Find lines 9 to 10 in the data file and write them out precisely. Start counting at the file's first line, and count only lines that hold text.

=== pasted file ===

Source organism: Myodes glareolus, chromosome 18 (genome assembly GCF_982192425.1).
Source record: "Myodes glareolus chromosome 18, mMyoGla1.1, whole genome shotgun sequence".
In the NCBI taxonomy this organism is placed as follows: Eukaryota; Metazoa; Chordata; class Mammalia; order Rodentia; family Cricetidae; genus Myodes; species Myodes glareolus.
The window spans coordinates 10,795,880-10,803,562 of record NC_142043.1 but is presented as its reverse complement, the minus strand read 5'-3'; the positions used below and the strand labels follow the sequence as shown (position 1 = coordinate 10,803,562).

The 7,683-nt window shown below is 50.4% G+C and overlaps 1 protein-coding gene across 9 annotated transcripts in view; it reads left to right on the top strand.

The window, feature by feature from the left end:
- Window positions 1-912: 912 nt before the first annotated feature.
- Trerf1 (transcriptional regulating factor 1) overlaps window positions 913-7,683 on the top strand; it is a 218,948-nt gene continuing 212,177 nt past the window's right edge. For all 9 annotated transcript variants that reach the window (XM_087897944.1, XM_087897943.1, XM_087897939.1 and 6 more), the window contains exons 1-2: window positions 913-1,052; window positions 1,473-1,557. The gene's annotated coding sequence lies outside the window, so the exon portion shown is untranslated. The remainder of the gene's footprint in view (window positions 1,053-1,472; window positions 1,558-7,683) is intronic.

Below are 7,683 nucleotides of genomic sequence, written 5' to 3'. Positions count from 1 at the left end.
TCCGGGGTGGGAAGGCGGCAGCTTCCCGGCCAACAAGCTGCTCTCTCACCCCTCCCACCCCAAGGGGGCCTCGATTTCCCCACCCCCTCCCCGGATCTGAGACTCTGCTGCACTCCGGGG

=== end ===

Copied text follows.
Below are 7,683 nucleotides of genomic sequence, written 5' to 3'. Positions count from 1 at the left end.
TCCGGGGTGGGAAGGCGGCAGCTTCCCGGCCAACAAGCTGCTCTCTCACCCCTCCCACCCCAAGGGGGCCTCGATTTCCCCACCCCCTCCCCGGATCTGAGACTCTGCTGCACTCCGGGG